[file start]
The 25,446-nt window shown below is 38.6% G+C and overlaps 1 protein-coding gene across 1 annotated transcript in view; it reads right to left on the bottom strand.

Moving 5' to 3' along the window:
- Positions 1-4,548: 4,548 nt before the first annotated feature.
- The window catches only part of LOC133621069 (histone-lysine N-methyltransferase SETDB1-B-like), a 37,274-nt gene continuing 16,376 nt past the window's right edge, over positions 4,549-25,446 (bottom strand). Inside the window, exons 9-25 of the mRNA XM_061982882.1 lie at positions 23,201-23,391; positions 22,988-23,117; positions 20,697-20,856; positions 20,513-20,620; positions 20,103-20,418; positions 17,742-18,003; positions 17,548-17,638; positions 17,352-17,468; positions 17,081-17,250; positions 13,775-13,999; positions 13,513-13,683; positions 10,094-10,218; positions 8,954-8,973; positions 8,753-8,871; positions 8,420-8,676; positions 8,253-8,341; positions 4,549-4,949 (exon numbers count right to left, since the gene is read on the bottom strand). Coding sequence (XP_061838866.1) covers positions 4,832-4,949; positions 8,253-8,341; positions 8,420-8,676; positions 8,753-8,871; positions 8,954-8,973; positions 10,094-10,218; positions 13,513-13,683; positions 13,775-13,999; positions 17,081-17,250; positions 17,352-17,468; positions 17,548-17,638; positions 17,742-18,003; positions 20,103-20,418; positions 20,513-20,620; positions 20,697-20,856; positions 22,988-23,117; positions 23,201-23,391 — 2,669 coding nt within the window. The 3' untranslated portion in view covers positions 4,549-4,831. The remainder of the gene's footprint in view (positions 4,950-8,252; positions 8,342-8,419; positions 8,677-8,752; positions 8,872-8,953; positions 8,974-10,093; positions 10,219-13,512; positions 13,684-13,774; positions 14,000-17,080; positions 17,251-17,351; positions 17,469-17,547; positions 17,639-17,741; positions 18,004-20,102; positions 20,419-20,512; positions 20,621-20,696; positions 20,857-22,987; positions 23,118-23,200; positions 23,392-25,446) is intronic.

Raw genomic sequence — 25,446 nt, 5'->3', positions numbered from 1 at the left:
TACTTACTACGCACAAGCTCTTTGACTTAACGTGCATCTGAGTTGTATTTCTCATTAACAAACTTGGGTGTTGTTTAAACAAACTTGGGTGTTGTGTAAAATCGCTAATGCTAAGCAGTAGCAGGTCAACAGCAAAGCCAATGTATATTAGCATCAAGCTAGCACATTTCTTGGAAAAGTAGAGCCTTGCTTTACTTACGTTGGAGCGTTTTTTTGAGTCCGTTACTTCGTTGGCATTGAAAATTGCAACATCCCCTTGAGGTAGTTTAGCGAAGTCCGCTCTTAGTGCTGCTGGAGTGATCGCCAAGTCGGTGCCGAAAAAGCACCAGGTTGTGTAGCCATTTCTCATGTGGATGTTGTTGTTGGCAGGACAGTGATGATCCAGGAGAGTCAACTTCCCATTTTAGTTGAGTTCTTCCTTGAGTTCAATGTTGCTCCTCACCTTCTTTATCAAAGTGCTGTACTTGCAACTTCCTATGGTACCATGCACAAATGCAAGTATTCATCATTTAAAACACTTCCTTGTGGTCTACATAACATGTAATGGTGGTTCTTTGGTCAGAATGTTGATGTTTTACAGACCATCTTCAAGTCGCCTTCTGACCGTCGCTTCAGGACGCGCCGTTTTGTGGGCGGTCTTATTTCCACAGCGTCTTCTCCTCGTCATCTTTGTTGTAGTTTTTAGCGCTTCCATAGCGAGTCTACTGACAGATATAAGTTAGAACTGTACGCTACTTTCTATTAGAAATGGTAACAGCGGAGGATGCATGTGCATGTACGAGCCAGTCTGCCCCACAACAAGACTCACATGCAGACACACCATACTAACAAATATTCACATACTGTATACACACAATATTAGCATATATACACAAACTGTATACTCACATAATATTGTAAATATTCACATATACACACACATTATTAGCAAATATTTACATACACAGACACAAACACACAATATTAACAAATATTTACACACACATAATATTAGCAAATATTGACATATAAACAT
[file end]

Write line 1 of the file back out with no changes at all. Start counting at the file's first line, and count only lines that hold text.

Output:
The 25,446-nt window shown below is 38.6% G+C and overlaps 1 protein-coding gene across 1 annotated transcript in view; it reads right to left on the bottom strand.